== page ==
Juan Ignacio Blanco  


  MALE murderers

index by country

index by name   A B C D E F G H I J K L M N O P Q R S T U V W X Y Z

  FEMALE murderers

index by country

index by name   A B C D E F G H I J K L M N O P Q R S T U V W X Y Z




Murderpedia has thousands of hours of work behind it. To keep creating new content, we kindly appreciate any donation you can give to help the Murderpedia project stay alive. We have many
plans and enthusiasm to keep expanding and making Murderpedia a better site, but we really
need your help for this. Thank you very much in advance.




Stanislaw MYSZKA





Classification: Murderer
Characteristics: Robbery
Number of victims: 1
Date of murder: September 26, 1947
Date of arrest: October 2, 1947
Date of birth: 1924
Victim profile: Catherine McIntyre, 47
Method of murder: Battered to death
Location: Kenmore, Perthshire, Scotland, United Kingdom
Status: Executed by hanging at Perth Prison on February 6, 1948

Myszka was a 23-year-old Polish deserter who, on Friday 26th September 1947 murdered Catherine McIntyre. Mrs McIntyre, a 47-year-old mother-of-three, was savagely beaten to death in her own home. Myszka's haul consisted of £90 and Mrs McIntyre's wedding ring that he had ripped from her finger.

Mrs McIntyre and her family lived in an isolated cottage known as Tower Cottage at Kenmore on the slopes overlooking Loch Tay. Her son, Archie, had found her broken body locked in his bedroom when he returned home from work.

Police were quickly out scouring the moors around the cottage. They soon came across a shelter buried deep in the bracken. In it they found the return half of a serviceman's railway ticket from Perth to Aberfeldy, a sawn-off shotgun that still had fresh blood on it and a used razor blade. The service connection deduced from the ticket pointed to a camp for Polish exiles at Taymouth Castle. The shotgun was recognised by a gardener who had suspected Myszka of stealing it when they had worked together on the farm at Old Meldrum, Aberdeenshire. It also came the attention of the police that Myszka had suddenly found himself in funds, a rare event.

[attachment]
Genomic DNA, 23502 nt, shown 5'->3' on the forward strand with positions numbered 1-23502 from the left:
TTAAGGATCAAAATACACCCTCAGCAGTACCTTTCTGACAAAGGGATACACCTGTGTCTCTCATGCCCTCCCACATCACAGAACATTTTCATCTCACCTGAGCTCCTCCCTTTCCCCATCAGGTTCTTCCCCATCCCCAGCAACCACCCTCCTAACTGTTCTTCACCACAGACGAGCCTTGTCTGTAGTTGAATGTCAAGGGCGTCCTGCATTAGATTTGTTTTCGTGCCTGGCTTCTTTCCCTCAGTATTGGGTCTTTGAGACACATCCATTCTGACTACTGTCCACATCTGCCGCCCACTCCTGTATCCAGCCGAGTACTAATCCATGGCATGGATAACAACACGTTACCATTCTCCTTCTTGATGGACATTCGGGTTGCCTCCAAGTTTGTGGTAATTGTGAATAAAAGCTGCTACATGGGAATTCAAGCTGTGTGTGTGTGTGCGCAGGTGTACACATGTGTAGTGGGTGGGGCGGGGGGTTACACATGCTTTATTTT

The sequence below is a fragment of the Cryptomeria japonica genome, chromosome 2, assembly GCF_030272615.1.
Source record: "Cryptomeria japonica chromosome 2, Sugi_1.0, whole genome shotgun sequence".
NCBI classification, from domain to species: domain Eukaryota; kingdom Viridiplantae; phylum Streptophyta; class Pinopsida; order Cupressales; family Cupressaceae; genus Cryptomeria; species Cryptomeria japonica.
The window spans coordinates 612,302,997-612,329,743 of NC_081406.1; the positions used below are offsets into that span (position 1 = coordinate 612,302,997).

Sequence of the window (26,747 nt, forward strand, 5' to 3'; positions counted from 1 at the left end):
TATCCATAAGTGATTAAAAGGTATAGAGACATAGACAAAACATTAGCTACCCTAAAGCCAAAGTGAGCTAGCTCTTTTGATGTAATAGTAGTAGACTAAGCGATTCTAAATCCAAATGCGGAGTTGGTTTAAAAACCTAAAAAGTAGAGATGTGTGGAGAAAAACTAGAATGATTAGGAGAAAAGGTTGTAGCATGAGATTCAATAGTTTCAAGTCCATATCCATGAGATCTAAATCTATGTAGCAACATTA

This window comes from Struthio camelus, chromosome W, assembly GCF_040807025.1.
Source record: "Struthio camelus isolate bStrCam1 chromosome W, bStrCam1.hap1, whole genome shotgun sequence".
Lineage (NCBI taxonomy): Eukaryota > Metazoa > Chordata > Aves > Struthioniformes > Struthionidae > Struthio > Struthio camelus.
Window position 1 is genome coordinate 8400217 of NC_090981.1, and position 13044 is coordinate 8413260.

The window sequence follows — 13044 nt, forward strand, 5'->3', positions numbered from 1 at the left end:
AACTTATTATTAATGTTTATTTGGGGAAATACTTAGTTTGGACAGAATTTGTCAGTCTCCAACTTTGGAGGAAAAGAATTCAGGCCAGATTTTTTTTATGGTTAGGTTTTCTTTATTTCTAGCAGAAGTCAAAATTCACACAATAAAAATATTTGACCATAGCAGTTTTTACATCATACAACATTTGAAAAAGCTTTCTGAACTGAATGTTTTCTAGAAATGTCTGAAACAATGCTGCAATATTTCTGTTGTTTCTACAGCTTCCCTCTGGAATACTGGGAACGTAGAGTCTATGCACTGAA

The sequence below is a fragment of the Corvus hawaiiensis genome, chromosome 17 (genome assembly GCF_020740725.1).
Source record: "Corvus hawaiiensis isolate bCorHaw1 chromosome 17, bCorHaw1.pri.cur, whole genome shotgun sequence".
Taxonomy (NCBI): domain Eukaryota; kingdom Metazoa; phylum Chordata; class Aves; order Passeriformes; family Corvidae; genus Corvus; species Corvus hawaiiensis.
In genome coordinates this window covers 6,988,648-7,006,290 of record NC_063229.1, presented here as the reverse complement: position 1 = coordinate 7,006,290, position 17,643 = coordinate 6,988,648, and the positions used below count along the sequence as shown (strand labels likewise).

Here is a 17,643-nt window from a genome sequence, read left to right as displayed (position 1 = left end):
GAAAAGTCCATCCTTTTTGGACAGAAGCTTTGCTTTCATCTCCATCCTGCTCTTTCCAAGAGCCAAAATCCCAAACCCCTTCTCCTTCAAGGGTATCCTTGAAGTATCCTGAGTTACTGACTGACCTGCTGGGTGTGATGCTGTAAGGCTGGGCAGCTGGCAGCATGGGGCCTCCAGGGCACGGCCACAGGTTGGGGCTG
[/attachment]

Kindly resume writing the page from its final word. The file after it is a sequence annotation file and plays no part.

Myszka was arrested near Peterhead on 2nd October. When he was searched, Mrs McIntyre's wedding ring was found hidden in his shoe. At Myszka's trial he tried to claim that he had no knowledge of the hideout on the moor but Professor Glaister, who had made a special study of hairs, identified the stubble adhering to the used blade as being consistent with Myszka's. The jury took just twenty minutes to find the Pole guilty and he was hanged at Perth Prison on 6th February 1948.


Murder in the Glen

Murder is always shocking but the murder of Mrs Catherine McIntyre was particularly brutal. It took place in a fairly isolated area a few miles from Kenmore.

Both Mrs McIntyre and her husband worked on the Tombuie Estate above Kenmore. Peter McIntyre was in Perth that day and it was assumed that his wife would be at Tombuie House to prepare the house for the laird’s return at the week-end. It was only when it was discovered that Mrs McIntyre had never been to Tombuie House that morning, that their son Archie broke into the locked cottage.

It was a scene of devastation and chaos. When he went to his own bedroom he found the door locked and had to use an axe to break it down. On the bed, covered by a mattress lay the body of Catherine McIntyre. Her mouth had been gagged with a scarf, her hands and feet had been tied together with black bootlaces and she had been battered to death.